Neuroscience Research Australia/University of New South Wales
Nikki-Anne Wilson recently commenced a Postdoctoral Fellowship with Prof Kaarin Anstey at Neuroscience Research Australia. She completed her PhD at the Brain and Mind Centre, The University of Sydney examining memory and social cognition in the behavioural variant of frontotemporal dementia (FTD). Nikki-Anne’s skills in cognitive neuroscience and neuropsychology align with her passion to support more positive ageing and reduce the risk of developing dementia. Nikki-Anne is passionate about science communication, a regular speaker at science outreach events, and is involved in several school mentoring programmes which encourage students to pursue science related careers.
Project: Improvisation Engagement and Dementia (ImprovED): A Theatre Programme to Enhance Quality of Life in Older Adults with Cognitive Decline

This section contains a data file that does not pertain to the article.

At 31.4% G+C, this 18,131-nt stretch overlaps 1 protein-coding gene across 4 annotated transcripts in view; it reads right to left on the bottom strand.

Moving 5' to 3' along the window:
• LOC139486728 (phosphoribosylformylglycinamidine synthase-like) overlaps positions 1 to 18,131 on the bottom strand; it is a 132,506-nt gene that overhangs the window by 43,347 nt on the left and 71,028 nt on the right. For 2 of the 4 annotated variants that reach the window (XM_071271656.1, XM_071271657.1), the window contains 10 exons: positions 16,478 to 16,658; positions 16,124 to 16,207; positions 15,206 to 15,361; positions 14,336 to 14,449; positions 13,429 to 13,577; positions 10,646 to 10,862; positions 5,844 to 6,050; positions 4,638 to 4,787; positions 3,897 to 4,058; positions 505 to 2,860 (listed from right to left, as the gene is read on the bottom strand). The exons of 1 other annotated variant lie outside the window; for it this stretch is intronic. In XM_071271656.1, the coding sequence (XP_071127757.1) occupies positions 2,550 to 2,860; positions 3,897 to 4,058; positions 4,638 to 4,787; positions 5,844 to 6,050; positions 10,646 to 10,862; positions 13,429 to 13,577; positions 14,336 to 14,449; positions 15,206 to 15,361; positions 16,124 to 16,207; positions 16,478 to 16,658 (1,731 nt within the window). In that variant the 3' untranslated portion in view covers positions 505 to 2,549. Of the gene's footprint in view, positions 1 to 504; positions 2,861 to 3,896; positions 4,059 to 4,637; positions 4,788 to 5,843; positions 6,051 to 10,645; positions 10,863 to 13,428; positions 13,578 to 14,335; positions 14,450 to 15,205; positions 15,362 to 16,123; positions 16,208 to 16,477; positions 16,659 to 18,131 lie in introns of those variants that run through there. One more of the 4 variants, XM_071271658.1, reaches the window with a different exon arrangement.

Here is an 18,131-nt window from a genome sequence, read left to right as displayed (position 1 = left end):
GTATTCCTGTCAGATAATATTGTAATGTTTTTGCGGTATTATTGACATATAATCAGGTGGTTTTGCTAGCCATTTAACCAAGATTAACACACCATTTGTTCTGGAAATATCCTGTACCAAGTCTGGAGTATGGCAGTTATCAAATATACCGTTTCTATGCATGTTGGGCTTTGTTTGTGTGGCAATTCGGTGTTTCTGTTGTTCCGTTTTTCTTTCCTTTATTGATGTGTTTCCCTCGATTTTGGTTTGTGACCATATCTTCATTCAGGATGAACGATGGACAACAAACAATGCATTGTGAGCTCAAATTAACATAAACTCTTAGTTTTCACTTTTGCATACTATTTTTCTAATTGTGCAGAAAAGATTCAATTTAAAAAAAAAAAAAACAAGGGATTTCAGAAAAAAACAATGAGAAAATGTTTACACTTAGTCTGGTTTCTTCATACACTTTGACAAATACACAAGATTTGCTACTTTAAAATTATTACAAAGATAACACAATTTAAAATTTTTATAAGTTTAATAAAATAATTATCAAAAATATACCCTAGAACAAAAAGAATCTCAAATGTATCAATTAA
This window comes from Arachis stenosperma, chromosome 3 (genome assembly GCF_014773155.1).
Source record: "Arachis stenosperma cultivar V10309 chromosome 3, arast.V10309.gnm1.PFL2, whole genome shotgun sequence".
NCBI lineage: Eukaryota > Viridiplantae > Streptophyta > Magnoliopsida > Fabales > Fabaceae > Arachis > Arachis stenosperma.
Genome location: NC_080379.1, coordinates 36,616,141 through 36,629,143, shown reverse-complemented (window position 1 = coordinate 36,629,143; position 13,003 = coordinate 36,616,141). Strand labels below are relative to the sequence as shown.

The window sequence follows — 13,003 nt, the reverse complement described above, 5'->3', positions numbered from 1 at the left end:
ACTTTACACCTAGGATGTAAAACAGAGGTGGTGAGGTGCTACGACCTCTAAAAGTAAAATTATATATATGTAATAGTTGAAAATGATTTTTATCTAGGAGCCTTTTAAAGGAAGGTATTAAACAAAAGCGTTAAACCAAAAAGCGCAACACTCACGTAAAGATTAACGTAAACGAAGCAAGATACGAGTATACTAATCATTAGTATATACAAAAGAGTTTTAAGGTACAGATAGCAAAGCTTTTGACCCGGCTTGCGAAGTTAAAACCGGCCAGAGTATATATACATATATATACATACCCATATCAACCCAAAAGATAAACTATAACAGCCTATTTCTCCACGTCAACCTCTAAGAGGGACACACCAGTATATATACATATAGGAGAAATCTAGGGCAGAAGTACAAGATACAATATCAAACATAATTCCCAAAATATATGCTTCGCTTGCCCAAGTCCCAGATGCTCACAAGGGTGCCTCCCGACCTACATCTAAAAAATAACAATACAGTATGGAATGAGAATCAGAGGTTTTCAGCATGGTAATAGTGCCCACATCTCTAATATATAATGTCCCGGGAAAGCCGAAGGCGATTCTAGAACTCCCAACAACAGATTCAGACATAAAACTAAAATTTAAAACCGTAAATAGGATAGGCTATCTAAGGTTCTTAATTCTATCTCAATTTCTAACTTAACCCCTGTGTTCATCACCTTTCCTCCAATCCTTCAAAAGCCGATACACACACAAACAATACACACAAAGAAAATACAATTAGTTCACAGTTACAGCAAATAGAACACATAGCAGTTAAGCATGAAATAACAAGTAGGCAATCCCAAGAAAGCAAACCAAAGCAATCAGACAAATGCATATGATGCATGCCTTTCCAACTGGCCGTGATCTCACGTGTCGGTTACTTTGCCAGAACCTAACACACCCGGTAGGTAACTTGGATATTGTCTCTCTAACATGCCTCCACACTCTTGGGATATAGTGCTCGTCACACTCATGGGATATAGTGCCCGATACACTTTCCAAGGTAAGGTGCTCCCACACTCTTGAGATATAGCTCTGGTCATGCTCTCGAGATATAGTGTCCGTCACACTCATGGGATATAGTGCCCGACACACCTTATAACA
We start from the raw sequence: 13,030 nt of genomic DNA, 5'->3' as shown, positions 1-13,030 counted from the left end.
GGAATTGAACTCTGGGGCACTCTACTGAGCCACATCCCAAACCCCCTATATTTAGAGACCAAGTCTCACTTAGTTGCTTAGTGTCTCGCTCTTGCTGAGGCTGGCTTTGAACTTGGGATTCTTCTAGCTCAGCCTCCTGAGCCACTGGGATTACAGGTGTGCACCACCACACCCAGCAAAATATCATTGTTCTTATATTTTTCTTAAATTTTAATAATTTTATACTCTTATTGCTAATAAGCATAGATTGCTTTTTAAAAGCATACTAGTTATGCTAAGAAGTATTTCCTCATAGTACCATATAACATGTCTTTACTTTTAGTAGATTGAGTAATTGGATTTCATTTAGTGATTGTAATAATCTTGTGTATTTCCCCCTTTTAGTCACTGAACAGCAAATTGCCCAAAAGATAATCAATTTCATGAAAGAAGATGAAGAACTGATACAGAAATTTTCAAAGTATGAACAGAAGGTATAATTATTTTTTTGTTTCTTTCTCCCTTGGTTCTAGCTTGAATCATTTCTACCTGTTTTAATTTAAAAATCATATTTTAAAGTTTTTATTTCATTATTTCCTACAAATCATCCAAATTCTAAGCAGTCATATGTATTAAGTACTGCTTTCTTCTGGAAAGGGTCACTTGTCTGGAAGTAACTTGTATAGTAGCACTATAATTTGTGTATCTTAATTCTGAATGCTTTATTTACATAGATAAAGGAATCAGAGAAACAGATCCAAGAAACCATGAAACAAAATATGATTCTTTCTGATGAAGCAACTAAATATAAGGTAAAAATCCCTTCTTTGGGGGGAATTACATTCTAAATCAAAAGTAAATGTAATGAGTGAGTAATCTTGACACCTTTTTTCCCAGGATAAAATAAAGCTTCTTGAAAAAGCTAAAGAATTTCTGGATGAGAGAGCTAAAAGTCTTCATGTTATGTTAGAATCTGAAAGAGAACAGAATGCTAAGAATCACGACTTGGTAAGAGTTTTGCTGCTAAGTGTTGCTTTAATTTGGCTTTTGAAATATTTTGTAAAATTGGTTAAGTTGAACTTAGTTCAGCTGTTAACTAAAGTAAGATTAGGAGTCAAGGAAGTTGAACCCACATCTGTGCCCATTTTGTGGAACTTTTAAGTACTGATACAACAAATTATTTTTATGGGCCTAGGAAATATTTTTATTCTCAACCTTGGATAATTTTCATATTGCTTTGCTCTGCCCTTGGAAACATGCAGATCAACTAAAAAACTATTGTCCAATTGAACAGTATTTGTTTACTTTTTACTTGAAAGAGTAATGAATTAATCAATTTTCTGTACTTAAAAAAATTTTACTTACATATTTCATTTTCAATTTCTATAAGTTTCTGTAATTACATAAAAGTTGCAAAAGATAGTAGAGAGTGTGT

Project summary: An ageing population increases the need for programmes which assist older adults to live full and independent lives for as long as possible. Dementia presents a significant challenge to health and aged care in Australia, affecting almost 1 in 10 people aged 65 or over (AIHW, 2020). Despite best efforts, dementia treatments remain frustratingly sparse, particularly in relation to those targeting overall wellbeing and quality of life. The emergence of non-pharmacological interventions, such as theatre based activities, in improving quality of life in a range of clinical disorders has shown great promise in this area. This project aims to (i) conduct a scoping review of the benefits of theatre based programmes as a non-pharmacological intervention in clinical disorders; (ii) administer a 4-6 week pilot programme using improvisation exercises focusing on social connection, and emotional and physical expression in order to improve wellbeing in older adults with mild cognitive impairment (MCI) or early stage dementia. Results from this study will set the stage for future work potentially targeting more specific social and behavioural symptoms associated with dementia. Increasing wellbeing, reducing depression, and maintaining independence in older adults at risk for entering residential care is important to reduce both the economic and personal impact from dementia. Social engagement and cognitively stimulating activities are essential aspects of enhancing quality of life in older adulthood. This study provides the foundation for a novel intervention which offers a range of future clinical applications and can accommodate various levels of ability.